The Open Source Security Foundation (OpenSSF) has announced the initial prototype release of a new tool that's capable of carrying out dynamic analysis of all packages uploaded to popular open source repositories.
Called the Package Analysis project, the initiative aims to secure open-source packages by detecting and alerting users to any malicious behavior with the goal of bolstering the security of the software supply chain and increasing trust in open-source software.
"The Package Analysis project seeks to understand the behavior and capabilities of packages available on open source repositories: what files do they access, what addresses do they connect to, and what commands do they run?," the OpenSSF said.
"The project also tracks changes in how packages behave over time, to identify when previously safe software begins acting suspiciously," the foundation's Caleb Brown and David A. Wheeler added.
In a test run that lasted a month, the tool identified more than 200 malicious packages uploaded to PyPI and NPM, with a majority of the rogue libraries leveraging dependency confusion and typosquatting attacks.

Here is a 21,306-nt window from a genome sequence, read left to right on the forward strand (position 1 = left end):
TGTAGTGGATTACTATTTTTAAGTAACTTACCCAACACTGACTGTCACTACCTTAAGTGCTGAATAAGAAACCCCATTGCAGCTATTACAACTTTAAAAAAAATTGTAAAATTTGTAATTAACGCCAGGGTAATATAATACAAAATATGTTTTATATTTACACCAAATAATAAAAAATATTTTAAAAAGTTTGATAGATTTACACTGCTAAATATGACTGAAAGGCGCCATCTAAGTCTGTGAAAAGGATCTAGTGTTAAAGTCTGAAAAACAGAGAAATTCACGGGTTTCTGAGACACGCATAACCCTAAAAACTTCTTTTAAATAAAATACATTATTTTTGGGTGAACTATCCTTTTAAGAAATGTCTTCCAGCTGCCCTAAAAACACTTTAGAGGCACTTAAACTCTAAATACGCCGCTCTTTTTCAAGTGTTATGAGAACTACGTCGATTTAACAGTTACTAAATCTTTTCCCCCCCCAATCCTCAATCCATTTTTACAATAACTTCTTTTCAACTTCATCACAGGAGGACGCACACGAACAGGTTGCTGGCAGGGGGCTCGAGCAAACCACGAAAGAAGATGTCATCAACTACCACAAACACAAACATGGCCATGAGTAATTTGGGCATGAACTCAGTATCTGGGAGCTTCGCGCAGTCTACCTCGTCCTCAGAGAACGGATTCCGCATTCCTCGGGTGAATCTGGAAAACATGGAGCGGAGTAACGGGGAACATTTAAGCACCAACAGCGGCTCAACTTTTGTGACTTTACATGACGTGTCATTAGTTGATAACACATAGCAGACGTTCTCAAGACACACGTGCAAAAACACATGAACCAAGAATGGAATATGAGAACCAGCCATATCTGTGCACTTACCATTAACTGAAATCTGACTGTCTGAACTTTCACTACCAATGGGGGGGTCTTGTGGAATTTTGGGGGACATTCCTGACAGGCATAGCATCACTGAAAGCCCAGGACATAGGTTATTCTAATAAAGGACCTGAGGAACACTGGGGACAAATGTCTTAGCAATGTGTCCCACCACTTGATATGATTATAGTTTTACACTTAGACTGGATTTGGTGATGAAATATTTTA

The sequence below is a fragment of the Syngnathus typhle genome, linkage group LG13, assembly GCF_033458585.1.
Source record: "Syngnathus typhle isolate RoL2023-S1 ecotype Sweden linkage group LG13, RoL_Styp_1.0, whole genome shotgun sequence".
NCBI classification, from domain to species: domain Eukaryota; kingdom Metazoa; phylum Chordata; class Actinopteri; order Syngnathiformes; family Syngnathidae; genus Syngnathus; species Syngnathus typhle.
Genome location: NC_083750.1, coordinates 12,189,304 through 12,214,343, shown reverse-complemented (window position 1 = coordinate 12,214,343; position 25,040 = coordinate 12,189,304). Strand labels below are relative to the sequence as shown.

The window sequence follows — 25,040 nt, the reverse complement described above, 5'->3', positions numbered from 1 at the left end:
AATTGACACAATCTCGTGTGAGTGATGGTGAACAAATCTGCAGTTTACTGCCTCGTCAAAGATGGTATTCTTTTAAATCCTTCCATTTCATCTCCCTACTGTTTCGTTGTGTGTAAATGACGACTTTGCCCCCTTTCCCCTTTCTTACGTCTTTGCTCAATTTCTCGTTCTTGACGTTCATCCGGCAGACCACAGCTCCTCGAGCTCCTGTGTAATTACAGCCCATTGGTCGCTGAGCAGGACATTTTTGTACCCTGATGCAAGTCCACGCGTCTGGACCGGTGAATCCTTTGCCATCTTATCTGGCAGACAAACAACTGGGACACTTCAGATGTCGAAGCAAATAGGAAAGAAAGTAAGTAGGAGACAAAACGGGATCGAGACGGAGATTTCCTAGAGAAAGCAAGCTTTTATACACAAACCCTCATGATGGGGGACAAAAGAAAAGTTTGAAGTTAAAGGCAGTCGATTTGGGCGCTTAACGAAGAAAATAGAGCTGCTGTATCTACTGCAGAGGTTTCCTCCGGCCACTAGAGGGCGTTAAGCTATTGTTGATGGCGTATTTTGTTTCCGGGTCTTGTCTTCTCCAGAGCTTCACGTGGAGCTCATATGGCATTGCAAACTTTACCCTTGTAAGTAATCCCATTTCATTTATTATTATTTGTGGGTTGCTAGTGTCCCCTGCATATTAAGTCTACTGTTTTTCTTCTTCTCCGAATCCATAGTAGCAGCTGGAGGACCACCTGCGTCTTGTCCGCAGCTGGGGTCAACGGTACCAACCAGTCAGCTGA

Google, which is a member of OpenSSF, has also rallied its support behind the Package Analysis project, while emphasizing the need for "vetting packages being published in order to keep users safe."
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The tech giant's Open Source Security Team, last year, put forth a new framework called Supply chain Levels for Software Artifacts (SLSA) to ensure the integrity of software packages and prevent unauthorized modifications.
The development comes as the open source ecosystem is being increasingly weaponized to target developers with a variety of malware, including cryptocurrency miners and information stealers.